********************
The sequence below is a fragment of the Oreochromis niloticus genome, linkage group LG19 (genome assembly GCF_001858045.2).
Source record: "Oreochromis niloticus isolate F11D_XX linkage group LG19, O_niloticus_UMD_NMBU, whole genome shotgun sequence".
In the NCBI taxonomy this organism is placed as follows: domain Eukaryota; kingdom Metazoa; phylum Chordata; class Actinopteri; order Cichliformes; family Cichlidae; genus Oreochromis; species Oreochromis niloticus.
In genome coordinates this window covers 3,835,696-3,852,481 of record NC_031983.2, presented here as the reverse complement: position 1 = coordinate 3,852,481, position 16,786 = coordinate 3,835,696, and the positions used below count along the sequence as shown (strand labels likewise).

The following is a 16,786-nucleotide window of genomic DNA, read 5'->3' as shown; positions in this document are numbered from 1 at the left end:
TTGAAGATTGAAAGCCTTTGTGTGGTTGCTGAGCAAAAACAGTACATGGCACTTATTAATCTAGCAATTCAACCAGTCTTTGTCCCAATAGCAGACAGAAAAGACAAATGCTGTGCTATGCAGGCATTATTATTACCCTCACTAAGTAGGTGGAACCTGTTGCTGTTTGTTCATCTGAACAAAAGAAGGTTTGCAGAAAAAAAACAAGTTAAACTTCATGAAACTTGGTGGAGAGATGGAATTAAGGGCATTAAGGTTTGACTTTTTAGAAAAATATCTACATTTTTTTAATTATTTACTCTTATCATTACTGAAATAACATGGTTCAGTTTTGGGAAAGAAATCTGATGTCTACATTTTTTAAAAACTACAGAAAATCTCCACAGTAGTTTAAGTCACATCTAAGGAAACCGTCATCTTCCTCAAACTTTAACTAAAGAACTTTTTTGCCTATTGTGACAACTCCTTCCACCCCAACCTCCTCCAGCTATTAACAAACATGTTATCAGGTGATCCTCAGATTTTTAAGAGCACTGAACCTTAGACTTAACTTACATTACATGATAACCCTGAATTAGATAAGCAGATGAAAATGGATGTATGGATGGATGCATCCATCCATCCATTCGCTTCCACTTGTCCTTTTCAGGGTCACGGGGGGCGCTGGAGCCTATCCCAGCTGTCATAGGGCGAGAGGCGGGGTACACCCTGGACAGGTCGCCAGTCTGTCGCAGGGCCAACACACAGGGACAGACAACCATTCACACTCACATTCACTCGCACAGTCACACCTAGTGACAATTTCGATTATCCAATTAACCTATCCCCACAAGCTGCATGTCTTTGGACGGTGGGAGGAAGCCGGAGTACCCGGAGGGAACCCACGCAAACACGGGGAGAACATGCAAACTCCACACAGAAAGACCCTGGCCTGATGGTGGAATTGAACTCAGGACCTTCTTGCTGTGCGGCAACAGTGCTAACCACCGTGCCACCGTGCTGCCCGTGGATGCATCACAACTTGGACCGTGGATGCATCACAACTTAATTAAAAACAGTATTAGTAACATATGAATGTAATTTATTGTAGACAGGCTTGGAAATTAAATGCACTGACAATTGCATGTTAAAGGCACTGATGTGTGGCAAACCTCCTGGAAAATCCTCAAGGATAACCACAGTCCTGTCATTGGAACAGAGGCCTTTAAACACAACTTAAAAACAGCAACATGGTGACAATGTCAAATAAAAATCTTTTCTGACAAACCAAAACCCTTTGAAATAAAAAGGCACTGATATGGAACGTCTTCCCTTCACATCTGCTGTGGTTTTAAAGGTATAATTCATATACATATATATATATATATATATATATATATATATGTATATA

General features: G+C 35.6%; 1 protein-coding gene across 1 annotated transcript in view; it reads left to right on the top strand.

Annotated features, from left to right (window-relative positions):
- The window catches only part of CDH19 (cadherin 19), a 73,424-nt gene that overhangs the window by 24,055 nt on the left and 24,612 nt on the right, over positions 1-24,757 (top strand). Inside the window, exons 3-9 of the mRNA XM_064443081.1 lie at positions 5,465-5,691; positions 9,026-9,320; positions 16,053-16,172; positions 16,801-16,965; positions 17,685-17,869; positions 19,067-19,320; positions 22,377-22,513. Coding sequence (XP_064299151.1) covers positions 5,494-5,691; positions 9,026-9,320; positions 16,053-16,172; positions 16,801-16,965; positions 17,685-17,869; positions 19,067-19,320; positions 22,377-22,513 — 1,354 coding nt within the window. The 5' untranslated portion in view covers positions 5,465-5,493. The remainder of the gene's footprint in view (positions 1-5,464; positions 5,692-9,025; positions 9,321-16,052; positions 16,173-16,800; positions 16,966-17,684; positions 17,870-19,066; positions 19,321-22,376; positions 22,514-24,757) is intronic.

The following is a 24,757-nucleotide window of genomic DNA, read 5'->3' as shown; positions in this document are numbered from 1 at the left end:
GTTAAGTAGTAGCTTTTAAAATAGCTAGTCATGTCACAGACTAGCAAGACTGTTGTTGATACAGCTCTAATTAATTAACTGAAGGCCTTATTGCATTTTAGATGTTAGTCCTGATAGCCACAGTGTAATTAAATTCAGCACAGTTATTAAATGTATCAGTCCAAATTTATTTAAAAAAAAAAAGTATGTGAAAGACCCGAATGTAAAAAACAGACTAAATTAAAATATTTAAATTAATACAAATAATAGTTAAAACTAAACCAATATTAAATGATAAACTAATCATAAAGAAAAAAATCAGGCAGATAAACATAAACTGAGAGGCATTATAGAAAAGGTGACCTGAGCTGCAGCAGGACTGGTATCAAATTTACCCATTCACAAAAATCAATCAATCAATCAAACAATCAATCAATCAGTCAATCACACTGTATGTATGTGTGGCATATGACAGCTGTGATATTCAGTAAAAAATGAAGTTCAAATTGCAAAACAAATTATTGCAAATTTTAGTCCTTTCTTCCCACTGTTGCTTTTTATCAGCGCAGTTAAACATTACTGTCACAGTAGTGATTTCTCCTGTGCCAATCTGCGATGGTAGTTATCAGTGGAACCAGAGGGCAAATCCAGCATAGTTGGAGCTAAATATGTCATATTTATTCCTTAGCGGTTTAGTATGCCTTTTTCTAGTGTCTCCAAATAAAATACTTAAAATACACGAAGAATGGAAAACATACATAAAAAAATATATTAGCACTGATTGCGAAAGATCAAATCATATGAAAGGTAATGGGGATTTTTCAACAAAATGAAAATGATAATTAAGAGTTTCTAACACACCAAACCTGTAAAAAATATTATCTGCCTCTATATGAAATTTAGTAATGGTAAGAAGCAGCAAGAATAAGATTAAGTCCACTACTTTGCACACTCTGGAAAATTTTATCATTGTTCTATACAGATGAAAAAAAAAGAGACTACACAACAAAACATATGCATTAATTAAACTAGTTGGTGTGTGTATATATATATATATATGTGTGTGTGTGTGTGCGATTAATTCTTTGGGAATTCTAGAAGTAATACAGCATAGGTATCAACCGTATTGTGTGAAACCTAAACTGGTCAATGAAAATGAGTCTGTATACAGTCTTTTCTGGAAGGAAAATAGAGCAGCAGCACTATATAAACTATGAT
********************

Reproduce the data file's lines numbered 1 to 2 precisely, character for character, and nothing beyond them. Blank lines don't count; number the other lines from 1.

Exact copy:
The sequence below is a fragment of the Oreochromis niloticus genome, linkage group LG19 (genome assembly GCF_001858045.2).
Source record: "Oreochromis niloticus isolate F11D_XX linkage group LG19, O_niloticus_UMD_NMBU, whole genome shotgun sequence".